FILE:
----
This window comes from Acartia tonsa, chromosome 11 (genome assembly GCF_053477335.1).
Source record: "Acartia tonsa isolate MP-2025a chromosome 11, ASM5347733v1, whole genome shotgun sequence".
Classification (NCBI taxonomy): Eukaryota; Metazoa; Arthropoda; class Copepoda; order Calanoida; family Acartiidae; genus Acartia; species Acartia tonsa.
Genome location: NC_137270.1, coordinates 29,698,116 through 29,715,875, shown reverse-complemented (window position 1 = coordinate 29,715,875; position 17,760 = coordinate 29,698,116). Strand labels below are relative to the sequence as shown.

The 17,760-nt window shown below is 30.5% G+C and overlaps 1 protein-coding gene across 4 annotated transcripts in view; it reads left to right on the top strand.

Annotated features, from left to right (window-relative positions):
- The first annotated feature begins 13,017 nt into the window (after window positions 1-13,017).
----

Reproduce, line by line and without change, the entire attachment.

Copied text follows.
This window comes from Acartia tonsa, chromosome 11 (genome assembly GCF_053477335.1).
Source record: "Acartia tonsa isolate MP-2025a chromosome 11, ASM5347733v1, whole genome shotgun sequence".
Classification (NCBI taxonomy): Eukaryota; Metazoa; Arthropoda; class Copepoda; order Calanoida; family Acartiidae; genus Acartia; species Acartia tonsa.
Genome location: NC_137270.1, coordinates 29,698,116 through 29,715,875, shown reverse-complemented (window position 1 = coordinate 29,715,875; position 17,760 = coordinate 29,698,116). Strand labels below are relative to the sequence as shown.

The 17,760-nt window shown below is 30.5% G+C and overlaps 1 protein-coding gene across 4 annotated transcripts in view; it reads left to right on the top strand.

Annotated features, from left to right (window-relative positions):
- The first annotated feature begins 13,017 nt into the window (after window positions 1-13,017).